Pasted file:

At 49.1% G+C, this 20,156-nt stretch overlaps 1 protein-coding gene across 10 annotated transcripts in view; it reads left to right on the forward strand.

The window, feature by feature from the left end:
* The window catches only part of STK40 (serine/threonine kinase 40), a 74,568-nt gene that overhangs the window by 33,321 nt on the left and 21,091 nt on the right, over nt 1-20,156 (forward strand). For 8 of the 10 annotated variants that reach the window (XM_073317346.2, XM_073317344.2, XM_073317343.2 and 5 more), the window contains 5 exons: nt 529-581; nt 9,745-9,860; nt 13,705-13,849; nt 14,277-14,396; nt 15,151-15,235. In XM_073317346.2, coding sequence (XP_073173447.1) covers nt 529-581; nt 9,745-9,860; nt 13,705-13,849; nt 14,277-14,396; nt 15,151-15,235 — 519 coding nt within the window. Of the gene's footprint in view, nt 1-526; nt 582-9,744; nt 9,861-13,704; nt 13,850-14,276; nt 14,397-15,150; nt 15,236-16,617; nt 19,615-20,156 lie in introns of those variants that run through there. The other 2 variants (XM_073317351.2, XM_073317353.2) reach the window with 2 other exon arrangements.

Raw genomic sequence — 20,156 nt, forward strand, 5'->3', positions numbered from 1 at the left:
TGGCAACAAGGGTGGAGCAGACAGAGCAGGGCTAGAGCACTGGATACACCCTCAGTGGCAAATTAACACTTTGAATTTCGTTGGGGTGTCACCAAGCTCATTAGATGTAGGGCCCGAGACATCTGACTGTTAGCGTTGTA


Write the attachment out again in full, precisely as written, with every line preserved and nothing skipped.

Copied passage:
At 49.1% G+C, this 20,156-nt stretch overlaps 1 protein-coding gene across 10 annotated transcripts in view; it reads left to right on the forward strand.

The window, feature by feature from the left end:
* The window catches only part of STK40 (serine/threonine kinase 40), a 74,568-nt gene that overhangs the window by 33,321 nt on the left and 21,091 nt on the right, over nt 1-20,156 (forward strand). For 8 of the 10 annotated variants that reach the window (XM_073317346.2, XM_073317344.2, XM_073317343.2 and 5 more), the window contains 5 exons: nt 529-581; nt 9,745-9,860; nt 13,705-13,849; nt 14,277-14,396; nt 15,151-15,235. In XM_073317346.2, coding sequence (XP_073173447.1) covers nt 529-581; nt 9,745-9,860; nt 13,705-13,849; nt 14,277-14,396; nt 15,151-15,235 — 519 coding nt within the window. Of the gene's footprint in view, nt 1-526; nt 582-9,744; nt 9,861-13,704; nt 13,850-14,276; nt 14,397-15,150; nt 15,236-16,617; nt 19,615-20,156 lie in introns of those variants that run through there. The other 2 variants (XM_073317351.2, XM_073317353.2) reach the window with 2 other exon arrangements.

Raw genomic sequence — 20,156 nt, forward strand, 5'->3', positions numbered from 1 at the left:
TGGCAACAAGGGTGGAGCAGACAGAGCAGGGCTAGAGCACTGGATACACCCTCAGTGGCAAATTAACACTTTGAATTTCGTTGGGGTGTCACCAAGCTCATTAGATGTAGGGCCCGAGACATCTGACTGTTAGCGTTGTA